My post in late February "A small heron rookery" described the damage done to the nest trees in the local rookery by Hurricane Irma, which struck in September, 2017. This was followed by the intentional removal of many trees along the adjacent canal, as some had been blown over to partially obstruct it and others had grown out over the water. A major portion of the rookery, an area which previously was a favored nesting site by 6-8 pairs of Yellow-crowned Night-Herons, had been clear-cut by the regional water management authority.
This particular tree was partially uprooted by the hurricane and extended well out into the water of the storm-water drainage canal. In April of 2018, A pair interacted on the partially submerged branches of the fallen tree:
Their nest was placed rather precariously over the water on the horizontal trunk:
The next day, an adult Yellow-crowned Night-Heron was sitting low on the nest:
I subsequently photographed eggs in the nest, but had to fly back out to Illinois to close the sale of our condo. A few weeks later I returned to Florida and found only a single immature heron in the rookery. Here it was in early July, 2018:
In August, 2018 it had begun to molt into adult plumage:
I cannot say for sure that it is the same bird, but this is a sub-adult roosting very close to the nest site in the condemned tree, marked for removal (October 18, 2018):
After the cutting, only one pair out of the several night-herons which had gathered in the damaged area stayed on and built a nest, as documented in my earlier post. A single immature bird remained to roost next to the stump of the only tree which held a nest in the previous spring. Was it the same bird? Did it hatch from the nest in the missing tree? Here it is in December, 2018. Note that its head is streaked, a feature which may persist into its second year of life:
For weeks, it was the only immature bird in the rookery, seen here on February 12, 2019:
As spring approaches, adults in breeding condition develop head and back (occipital and scapular) plumes. Their heads turn clear yellow and their legs become red:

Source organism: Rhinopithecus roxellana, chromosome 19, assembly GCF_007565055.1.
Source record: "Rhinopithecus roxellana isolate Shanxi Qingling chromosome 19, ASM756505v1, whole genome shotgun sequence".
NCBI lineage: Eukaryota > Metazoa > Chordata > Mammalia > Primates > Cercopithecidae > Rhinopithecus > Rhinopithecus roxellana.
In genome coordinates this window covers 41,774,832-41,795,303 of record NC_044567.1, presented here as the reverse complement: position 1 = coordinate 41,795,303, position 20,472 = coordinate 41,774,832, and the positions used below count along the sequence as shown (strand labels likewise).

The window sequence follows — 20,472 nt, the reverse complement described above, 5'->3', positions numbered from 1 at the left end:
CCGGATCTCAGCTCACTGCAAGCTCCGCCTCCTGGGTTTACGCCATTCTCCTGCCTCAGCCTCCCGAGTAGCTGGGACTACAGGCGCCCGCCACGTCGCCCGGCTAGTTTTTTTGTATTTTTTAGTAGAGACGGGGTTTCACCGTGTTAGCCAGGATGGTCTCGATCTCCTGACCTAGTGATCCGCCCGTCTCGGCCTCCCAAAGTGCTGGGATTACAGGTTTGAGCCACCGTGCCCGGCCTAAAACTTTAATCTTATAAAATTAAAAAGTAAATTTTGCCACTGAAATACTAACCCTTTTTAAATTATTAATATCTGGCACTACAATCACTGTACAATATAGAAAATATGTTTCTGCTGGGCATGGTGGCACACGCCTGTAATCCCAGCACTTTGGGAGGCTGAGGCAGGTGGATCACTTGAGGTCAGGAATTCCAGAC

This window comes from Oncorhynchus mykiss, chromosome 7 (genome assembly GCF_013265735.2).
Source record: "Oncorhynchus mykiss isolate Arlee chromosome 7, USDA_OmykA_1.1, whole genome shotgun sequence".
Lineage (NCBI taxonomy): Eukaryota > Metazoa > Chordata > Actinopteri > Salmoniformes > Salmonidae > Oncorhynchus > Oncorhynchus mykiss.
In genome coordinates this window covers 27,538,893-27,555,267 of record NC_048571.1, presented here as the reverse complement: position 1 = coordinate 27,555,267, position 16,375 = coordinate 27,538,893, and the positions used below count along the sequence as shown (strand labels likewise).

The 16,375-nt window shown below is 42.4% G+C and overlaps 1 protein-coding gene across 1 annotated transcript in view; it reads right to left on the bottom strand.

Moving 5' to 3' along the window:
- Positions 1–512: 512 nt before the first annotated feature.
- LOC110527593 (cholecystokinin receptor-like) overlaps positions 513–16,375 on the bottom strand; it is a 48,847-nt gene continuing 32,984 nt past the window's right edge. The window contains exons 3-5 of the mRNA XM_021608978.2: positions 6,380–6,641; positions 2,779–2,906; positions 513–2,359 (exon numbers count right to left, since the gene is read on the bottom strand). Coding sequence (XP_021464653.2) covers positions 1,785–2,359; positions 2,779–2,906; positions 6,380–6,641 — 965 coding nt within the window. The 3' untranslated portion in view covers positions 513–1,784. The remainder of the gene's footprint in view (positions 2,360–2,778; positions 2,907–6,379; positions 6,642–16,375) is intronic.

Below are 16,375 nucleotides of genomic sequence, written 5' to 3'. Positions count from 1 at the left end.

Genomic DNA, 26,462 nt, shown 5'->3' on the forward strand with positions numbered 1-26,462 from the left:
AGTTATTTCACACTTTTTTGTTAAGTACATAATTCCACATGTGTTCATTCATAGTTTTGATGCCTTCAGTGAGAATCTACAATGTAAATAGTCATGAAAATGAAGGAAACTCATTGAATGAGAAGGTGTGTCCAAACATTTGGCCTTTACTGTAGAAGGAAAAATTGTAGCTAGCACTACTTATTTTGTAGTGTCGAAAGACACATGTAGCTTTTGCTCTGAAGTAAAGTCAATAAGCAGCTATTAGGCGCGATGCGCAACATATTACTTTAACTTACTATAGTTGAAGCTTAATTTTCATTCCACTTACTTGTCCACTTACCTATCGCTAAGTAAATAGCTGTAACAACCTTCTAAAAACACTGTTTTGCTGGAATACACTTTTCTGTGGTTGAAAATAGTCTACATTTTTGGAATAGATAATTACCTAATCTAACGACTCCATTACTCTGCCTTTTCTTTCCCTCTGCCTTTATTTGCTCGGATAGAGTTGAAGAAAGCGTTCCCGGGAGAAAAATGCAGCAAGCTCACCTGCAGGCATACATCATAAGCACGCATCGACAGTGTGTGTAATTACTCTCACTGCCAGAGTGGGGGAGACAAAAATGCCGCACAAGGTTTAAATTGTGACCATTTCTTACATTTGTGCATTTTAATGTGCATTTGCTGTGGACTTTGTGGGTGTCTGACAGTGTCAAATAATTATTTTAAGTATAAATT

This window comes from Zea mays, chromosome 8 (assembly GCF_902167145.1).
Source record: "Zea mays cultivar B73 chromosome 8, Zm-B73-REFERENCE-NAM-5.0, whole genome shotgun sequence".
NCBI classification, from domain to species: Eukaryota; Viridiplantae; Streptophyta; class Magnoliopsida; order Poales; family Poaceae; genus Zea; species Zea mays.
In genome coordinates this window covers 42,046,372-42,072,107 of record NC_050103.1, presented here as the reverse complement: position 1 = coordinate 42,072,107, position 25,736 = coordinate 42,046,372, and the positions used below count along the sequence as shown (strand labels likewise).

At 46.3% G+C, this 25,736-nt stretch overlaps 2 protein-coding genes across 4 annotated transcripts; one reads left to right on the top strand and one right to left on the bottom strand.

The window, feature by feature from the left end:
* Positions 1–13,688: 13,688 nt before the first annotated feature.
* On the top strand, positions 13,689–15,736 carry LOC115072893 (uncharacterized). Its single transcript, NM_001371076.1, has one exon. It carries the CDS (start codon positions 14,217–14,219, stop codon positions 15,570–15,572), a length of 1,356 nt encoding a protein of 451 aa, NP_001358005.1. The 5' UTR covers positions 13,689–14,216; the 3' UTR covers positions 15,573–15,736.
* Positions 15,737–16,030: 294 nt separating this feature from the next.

This takes us up to the present. Inexplicably, on March 9, 2019, the pair which was building the nest (as documented in my earlier post) simply disappeared. Suddenly the rookery was abandoned-- almost. The sub-adult was reliably present every day, roosting next to the site formerly occupied by the nest tree. Then it also disappeared for a few days and I concluded that the rookery had indeed been abandoned.
However, on April 16, the (same?) sub-adult reappeared. This time it was accompanied by an adult in bright breeding plumage which performed a courtship display!
Note the absence of head plumes on the female:
The male has full plumes and red legs:
He displayed to the somber female, and also started carrying in nesting material to an area of the rookery which was left undamaged:
As a bonus, a bonded pair of Green Herons appeared. Although I failed to obtain a photo of the action, a third one showed up and was chased away. Luckily, it landed in a small tree right next to me. This is the interloper. Note yellow legs as opposed to the members of the pair, which were in breeding plumage and had red legs. The emerging leaves of the Mahogany tree enhanced this portrait:
Since I plan to be away for week after Easter, I have prepared this in advance. A few other images from the past few days--
Horned Bladderwort emerged in the lakeside marsh. This is a carnivorous plant which traps small insects and other tiny organisms, digesting them in its "bladders," underwater tubes which snap open and suck in the prey. This allows it to survive where the environment is poor in nutrition. Its foliage and seeds are poisonous:
Interestingly, another species of bladderwort, Little Floating Bladderwort, occupied the same patch of shallow open water:
The sky was pink before sunrise in the ATV-scarred north Wet Prairie:
A Solitary Sandpiper cast a nice reflection as it foraged in the tracks left by the "wreckreational vehicles:"
At a high spot in the wetlands, the pumpkin-like fruit of a wild exotic Surinam Cherry brightened the scene:
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Linking to Misty's CAMERA CRITTERS,
Linking to Eileen's SATURDAY'S CRITTERS,
Linking to SKYWATCH FRIDAY by Yogi, Sylvia and Sandy
Linking to WEEKEND REFLECTIONS by James
Linking to BirdD'Pot by Anni
Linking to Our World Tuesday by Lady Fi
Linking to Wild Bird Wednesday by Stewart
Linking to Wordless Wednesday (on Tuesday) by NC Sue
Linking to ALL SEASONS by Jesh
Please visit the links to all these memes to see some excellent photos on display